Natasha Doff and Todd White
The half that began with “melt-up” euphoria ended with melt-down fear.
Investors breezed into 2018 expecting to pick up easy returns from steadily rising asset prices. Instead, they’re nursing losses on bets that had delivered the biggest gains from a decade’s worth of buoyant liquidity.
Emerging economies began the year as a market darling only to be toppled by a surge in the dollar and rising political risks. A brewing trade war has dashed expectations synchronised global growth would keep pumping up equities.
China, long seen as the world’s growth engine, slipped into a bear market.
The sea change stemmed more or less from the snap stock selloff of early February, which was blamed on traders unwinding huge short-volatility positions.
Since then, markets have become more vulnerable to mounting political risks as investors caught unawares grow increasingly risk-averse.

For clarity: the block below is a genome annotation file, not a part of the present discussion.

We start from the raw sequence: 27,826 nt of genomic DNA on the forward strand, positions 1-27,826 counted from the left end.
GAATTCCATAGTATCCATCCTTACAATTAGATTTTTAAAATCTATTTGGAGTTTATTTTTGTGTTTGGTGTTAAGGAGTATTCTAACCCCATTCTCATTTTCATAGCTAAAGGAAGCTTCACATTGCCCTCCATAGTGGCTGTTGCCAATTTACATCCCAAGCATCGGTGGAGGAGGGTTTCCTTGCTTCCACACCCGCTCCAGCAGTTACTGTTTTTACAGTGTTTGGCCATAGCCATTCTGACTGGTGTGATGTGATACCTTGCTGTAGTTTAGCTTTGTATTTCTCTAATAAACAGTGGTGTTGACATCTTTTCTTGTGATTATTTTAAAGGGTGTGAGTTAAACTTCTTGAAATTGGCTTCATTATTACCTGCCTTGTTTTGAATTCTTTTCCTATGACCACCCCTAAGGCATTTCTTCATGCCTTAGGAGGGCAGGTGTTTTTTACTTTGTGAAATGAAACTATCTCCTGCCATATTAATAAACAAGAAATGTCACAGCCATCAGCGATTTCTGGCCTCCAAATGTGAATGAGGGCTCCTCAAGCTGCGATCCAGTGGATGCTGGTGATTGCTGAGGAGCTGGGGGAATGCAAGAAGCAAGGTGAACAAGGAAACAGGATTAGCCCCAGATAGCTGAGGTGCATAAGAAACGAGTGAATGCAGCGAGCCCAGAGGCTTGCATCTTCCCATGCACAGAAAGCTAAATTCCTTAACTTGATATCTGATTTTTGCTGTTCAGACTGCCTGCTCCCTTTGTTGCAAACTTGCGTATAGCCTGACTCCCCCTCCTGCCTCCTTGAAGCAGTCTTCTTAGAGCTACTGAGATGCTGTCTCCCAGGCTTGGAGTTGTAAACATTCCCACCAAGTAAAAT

“We’ve gone from an extreme of market psychology where all risks could be ignored to one that is hyper-sensitive,” said James Athey, a senior investment manager at Aberdeen Standard Investments in London.
“The February turn, when equities suddenly started selling off, that was the moment when shock waves rippled across financial markets and people woke up to a different world,” he said.
Developing-nation stocks are the biggest losers of the year so far, handing investors a loss of 6.8%, once dividend payments have been taken into account.
Emerging-market and euro-denominated debt are close runners-up, with losses of more than 4%.
Oil was the standout winner as investors bet on tightening supply against the backdrop of the collapse of Venezuelan output and the increased isolation of Iran.
The turbulent first half may be just the beginning, as markets adjust to central banks paring stimulus that had propped up asset prices with liquidity and low rates for the past decade.
Anyone trying to gauge how markets will fare in the second half of the year may want to start with the outlook for the dollar.
Mr Athey pinpoints the ascendant dollar as the biggest contributor to the decline in global financial health this quarter.
“Six months ago, you had a lot of people with a high conviction that global growth would be spectacular in 2018,” said Max Kettner, a cross-asset strategist at Commerzbank in London.
“Much of that had to do with two themes: Global synchronised growth and a flat dollar. They both turned out to be completely wrong,” he said.